Arnold Schwarzenegger: California shows the green revolution is alive and well
Polluting special interests have stifled progress in Copenhagen and Washington, but Californians and others around the globe have fought back. The shift to a new economy, based on a clean energy future, will come from the ground up. California shows this grassroots change is possible.
When the Copenhagen summit on climate change failed to reach agreement last December, many thought it was the beginning of the end for the fight against global warming. But I can report nearly a year later that the Green Revolution is alive and robust in states, provinces, and localities across the world, starting in California.
Over the last several months an epic battle has played out right here in our state leading up to the elections. It was a battle of the old economy versus the new; of David versus Goliath. The same set of polluting special interests that blocked international action in Copenhagen and strangled environmental legislation in Washington descended on California to try to overturn our landmark legislation – Assembly Bill 32 – to curb carbon emissions and promote a clean energy future.
The Monitor's View: California vote on Proposition 23 can set the pace on global warming
They rightly feared that, as the world’s eighth largest economy, California’s size and global presence has the clout to shape environmental change around the world. We may only be a little spot on the planet, but California, as a bellwether state and outpost of innovation, has the influence of an entire continent. They thought that if they could crush the green momentum in California like they did in Copenhagen and Washington, they could take any serious action on energy and the climate off the public agenda.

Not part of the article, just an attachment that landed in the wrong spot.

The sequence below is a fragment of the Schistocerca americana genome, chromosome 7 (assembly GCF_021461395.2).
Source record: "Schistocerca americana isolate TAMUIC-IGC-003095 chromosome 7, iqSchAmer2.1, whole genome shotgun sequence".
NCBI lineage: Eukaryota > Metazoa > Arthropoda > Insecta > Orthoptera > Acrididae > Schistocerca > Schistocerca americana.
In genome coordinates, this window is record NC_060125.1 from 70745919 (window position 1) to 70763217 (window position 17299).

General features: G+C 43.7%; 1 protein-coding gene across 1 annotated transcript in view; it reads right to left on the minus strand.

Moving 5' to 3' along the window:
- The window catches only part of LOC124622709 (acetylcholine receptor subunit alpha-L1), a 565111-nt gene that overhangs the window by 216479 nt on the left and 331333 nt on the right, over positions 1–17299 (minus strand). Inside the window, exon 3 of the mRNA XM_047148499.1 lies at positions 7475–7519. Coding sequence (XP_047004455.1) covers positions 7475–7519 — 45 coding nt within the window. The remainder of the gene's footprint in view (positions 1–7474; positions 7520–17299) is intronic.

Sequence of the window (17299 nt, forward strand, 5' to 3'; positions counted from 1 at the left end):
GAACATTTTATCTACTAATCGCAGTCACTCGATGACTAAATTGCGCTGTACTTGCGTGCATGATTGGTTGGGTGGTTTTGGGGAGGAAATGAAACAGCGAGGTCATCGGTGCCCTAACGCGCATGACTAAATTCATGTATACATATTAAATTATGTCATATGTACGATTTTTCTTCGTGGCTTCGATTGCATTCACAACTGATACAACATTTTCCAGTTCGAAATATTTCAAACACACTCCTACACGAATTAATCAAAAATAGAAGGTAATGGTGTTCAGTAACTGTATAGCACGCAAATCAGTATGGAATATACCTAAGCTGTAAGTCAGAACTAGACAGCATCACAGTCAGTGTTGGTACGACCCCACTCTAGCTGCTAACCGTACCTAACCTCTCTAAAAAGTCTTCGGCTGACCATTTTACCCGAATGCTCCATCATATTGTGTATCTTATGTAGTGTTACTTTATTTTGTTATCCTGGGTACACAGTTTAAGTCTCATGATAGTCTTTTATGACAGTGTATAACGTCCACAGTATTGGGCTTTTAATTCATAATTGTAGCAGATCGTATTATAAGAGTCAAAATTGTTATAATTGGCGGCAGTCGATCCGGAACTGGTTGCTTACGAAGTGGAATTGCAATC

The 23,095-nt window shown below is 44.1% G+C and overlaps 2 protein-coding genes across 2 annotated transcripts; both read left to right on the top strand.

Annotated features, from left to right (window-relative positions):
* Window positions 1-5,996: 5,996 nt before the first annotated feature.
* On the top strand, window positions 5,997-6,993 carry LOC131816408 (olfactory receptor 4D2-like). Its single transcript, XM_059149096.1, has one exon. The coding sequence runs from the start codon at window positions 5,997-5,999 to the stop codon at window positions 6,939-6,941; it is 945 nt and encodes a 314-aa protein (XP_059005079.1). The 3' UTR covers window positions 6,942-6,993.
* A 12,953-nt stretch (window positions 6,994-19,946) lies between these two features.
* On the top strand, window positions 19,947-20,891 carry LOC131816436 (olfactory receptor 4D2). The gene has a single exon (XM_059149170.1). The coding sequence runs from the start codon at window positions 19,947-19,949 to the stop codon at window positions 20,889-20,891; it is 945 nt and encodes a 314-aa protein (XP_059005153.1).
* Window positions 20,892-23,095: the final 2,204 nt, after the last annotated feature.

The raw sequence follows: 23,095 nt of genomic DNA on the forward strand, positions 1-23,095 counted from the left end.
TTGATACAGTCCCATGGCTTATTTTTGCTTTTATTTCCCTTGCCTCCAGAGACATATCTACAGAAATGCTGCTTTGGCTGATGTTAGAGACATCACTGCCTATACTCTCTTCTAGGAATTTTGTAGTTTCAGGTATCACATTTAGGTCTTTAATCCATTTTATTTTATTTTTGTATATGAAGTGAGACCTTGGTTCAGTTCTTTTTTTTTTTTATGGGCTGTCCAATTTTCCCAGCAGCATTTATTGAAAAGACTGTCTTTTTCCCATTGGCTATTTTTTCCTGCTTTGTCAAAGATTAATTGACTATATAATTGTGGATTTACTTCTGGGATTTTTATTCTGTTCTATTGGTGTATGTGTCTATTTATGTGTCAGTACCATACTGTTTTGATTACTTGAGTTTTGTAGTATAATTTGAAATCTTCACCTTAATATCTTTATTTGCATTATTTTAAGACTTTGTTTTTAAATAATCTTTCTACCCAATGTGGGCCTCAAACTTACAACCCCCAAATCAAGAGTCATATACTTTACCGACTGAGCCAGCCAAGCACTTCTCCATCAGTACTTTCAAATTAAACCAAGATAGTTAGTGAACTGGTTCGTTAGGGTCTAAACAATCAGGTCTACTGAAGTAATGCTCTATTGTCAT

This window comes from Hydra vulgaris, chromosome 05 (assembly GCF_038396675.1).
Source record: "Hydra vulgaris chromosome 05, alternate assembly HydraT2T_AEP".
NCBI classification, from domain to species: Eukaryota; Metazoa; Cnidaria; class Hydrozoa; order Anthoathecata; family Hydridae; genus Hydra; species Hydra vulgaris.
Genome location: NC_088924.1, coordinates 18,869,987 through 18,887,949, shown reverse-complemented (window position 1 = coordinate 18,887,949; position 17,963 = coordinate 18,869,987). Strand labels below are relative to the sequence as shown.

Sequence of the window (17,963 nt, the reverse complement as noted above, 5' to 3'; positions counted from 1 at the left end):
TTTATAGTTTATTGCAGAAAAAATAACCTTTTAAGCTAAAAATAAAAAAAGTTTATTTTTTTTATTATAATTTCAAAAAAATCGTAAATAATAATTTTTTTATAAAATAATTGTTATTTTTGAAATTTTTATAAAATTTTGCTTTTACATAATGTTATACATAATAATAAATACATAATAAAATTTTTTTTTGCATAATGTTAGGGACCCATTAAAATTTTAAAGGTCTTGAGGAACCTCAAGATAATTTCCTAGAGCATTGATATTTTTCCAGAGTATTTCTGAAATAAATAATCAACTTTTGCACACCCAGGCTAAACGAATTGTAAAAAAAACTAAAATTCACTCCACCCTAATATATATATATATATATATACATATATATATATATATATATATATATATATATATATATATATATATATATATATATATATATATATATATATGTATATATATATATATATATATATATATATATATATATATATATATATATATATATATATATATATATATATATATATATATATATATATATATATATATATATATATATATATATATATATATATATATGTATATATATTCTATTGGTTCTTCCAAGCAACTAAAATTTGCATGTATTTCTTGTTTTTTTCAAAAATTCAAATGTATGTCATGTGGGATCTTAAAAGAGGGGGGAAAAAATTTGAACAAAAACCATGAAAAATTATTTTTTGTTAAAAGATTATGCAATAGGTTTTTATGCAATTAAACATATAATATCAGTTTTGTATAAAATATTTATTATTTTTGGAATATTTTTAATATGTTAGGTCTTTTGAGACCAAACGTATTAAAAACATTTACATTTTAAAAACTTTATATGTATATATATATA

They spent scores of millions trying to convince Californians that a vote for the environment was a vote against jobs, that a clean energy future would just be too costly. Of course, they cared little about jobs and more about fattening their wallets by peddling dirty energy.
The costs of dirty energy
In the end, Californians rejected their cynical ploy by a huge 22 percent margin. Despite the propaganda, Californians were aware that green technology is the only area of our economy creating new jobs right now — 10 times more jobs since 2005 than any other sector.
And Californians know the true costs of dirty energy. They know that 19,000 people are dying in California alone because of smog-related illness, costing many millions in health care. They are burdened by the costs of wars to secure foreign energy supplies. No one wants to fight another war over oil. Enough already.
So Californians pushed back. We formed a tremendous bipartisan coalition – environmentalists, venture capitalists, health groups, businesses big and small, unions, farmers, Democrats, and Republicans. Everyone came together. Never before have voters had such a clear and distinct choice over whether to maintain the status quo of pollution and war or fight climate change and shift toward a new economy built on clean energy.
Californians lived up to their reputation of choosing the future over the past. We delivered a message that failed to arrive in Copenhagen or Washington: The environment is not for sale.